Would the accumulation of historical prices and quantities exchanged in the market establish a long-run supply curve? How would the historical relationship differ from how firms (and economists) envision today's long-run supply in the industry?
I'm inclined to answer no to the first part of the question. To derive the competitive industry's short-run supply curve you horizontally sum individual firms' supply curves. You cannot derive a competitive industry's long-run supply curve in this manner because in the long run firms enter or exit the industry in response to the economic profits being earned--because of this entry and exit we don't know which firms' supply curves to sum horizontally. Also, as an industry expands or contracts due to firm entry or exit, the prices that firms pay for their inputs may change.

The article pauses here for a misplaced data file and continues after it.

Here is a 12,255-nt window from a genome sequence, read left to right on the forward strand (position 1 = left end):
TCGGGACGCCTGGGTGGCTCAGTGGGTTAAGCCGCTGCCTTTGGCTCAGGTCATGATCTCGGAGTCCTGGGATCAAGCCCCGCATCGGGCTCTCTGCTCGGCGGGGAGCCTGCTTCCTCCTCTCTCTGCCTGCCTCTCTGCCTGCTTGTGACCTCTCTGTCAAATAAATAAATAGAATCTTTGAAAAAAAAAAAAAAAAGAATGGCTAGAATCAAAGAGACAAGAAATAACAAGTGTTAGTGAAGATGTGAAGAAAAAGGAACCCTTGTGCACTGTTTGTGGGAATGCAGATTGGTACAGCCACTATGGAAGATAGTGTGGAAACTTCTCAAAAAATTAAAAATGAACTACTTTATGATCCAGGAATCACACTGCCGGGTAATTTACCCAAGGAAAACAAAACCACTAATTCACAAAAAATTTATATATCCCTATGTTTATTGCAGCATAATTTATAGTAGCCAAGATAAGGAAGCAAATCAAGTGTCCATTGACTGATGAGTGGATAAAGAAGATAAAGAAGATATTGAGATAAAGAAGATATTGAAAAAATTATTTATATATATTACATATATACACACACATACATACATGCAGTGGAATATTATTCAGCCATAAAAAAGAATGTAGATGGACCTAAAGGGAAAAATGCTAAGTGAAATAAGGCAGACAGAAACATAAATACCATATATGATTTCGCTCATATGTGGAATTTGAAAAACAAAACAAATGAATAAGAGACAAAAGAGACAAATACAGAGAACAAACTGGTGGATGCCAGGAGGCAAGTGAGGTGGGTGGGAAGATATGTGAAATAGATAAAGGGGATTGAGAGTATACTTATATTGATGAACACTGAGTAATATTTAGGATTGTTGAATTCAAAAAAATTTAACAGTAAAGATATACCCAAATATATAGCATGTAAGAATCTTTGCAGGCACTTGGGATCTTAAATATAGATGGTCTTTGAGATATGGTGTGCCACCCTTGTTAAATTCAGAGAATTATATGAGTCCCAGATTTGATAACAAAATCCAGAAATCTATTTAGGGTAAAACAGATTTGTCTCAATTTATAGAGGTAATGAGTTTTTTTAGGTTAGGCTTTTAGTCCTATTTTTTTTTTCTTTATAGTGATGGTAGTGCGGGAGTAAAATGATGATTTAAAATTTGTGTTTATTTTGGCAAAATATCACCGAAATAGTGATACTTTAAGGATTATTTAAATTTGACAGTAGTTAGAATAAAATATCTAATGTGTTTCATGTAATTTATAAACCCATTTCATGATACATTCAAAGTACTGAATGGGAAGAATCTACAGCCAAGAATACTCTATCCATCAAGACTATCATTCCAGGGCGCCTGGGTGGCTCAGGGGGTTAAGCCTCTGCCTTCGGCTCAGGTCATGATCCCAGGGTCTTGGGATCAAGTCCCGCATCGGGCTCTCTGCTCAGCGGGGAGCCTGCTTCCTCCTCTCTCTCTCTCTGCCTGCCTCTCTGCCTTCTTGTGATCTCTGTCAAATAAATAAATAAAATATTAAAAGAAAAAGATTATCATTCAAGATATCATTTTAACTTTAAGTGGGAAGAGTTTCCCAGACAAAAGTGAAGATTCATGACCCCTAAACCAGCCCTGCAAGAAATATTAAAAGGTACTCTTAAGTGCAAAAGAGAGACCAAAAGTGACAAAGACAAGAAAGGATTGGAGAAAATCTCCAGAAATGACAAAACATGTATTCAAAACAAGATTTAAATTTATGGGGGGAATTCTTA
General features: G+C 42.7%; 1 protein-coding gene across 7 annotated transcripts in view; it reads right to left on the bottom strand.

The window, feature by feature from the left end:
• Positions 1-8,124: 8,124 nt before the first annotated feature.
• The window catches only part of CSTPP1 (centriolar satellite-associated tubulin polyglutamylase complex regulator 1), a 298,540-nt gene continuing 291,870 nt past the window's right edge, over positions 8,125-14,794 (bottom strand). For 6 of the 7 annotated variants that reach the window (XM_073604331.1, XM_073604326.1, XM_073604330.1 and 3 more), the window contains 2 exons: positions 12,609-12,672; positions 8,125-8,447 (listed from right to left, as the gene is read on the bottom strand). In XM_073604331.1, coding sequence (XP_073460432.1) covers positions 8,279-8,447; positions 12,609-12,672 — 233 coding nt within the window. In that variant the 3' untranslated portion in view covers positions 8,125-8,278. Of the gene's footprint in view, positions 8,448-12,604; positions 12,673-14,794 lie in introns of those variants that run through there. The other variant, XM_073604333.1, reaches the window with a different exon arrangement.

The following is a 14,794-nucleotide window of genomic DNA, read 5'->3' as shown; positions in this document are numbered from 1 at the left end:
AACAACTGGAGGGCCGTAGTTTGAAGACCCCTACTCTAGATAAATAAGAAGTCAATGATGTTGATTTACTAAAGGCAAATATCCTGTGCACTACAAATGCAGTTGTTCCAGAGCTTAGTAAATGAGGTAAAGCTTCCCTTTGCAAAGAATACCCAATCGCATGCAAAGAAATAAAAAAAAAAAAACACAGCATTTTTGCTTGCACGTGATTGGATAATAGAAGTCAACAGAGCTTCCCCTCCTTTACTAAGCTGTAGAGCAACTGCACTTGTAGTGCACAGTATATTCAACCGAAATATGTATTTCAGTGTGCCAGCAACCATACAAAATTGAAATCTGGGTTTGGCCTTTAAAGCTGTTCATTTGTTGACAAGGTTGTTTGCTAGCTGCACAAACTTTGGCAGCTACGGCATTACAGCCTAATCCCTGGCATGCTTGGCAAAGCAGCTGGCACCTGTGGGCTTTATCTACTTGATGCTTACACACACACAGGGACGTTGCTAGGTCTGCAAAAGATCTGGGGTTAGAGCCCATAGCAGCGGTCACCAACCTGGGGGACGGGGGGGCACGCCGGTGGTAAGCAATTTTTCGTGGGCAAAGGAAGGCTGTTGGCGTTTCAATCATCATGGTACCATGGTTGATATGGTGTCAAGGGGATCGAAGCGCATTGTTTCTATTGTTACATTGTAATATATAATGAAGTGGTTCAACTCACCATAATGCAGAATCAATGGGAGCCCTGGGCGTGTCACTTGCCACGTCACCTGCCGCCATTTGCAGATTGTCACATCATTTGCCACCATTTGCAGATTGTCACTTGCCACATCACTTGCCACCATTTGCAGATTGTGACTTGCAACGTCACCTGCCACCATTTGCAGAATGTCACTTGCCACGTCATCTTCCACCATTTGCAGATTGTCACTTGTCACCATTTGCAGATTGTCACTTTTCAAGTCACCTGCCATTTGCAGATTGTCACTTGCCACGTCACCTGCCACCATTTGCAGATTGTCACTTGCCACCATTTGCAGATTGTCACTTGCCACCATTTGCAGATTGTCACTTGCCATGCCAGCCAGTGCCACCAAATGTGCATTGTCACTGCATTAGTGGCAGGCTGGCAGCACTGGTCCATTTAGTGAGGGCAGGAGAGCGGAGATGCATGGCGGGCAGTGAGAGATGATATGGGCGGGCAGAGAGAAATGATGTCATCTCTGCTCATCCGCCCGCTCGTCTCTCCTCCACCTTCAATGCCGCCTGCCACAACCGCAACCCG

I'm confused about the second question. It leads me to think that you perhaps could use the accumulation of historical prices and quantities to establish a long-run supply curve.
You are on the right track here. Don't let the second question confuse you, since it is just asking how the accumulation of historical prices ...
The expert uses historical prices and quantities to establish a LRSC.